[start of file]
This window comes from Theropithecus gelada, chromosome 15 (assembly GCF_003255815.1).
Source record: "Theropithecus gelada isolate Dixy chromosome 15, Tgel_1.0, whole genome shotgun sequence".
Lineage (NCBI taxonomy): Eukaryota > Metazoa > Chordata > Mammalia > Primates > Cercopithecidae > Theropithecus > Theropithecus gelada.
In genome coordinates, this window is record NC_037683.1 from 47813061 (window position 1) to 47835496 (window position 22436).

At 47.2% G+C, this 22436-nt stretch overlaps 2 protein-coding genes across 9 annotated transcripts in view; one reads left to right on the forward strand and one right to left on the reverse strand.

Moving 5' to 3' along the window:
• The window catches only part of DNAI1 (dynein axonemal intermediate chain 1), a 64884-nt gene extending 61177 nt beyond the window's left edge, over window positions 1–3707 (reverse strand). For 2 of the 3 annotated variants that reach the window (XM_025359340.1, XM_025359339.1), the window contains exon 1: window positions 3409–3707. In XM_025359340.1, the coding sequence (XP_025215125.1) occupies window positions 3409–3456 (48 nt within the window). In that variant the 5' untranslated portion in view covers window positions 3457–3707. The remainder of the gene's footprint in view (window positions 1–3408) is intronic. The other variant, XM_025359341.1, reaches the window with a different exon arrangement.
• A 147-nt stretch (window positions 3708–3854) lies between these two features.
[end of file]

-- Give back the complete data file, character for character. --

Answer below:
This window comes from Theropithecus gelada, chromosome 15 (assembly GCF_003255815.1).
Source record: "Theropithecus gelada isolate Dixy chromosome 15, Tgel_1.0, whole genome shotgun sequence".
Lineage (NCBI taxonomy): Eukaryota > Metazoa > Chordata > Mammalia > Primates > Cercopithecidae > Theropithecus > Theropithecus gelada.
In genome coordinates, this window is record NC_037683.1 from 47813061 (window position 1) to 47835496 (window position 22436).

At 47.2% G+C, this 22436-nt stretch overlaps 2 protein-coding genes across 9 annotated transcripts in view; one reads left to right on the forward strand and one right to left on the reverse strand.

Moving 5' to 3' along the window:
• The window catches only part of DNAI1 (dynein axonemal intermediate chain 1), a 64884-nt gene extending 61177 nt beyond the window's left edge, over window positions 1–3707 (reverse strand). For 2 of the 3 annotated variants that reach the window (XM_025359340.1, XM_025359339.1), the window contains exon 1: window positions 3409–3707. In XM_025359340.1, the coding sequence (XP_025215125.1) occupies window positions 3409–3456 (48 nt within the window). In that variant the 5' untranslated portion in view covers window positions 3457–3707. The remainder of the gene's footprint in view (window positions 1–3408) is intronic. The other variant, XM_025359341.1, reaches the window with a different exon arrangement.
• A 147-nt stretch (window positions 3708–3854) lies between these two features.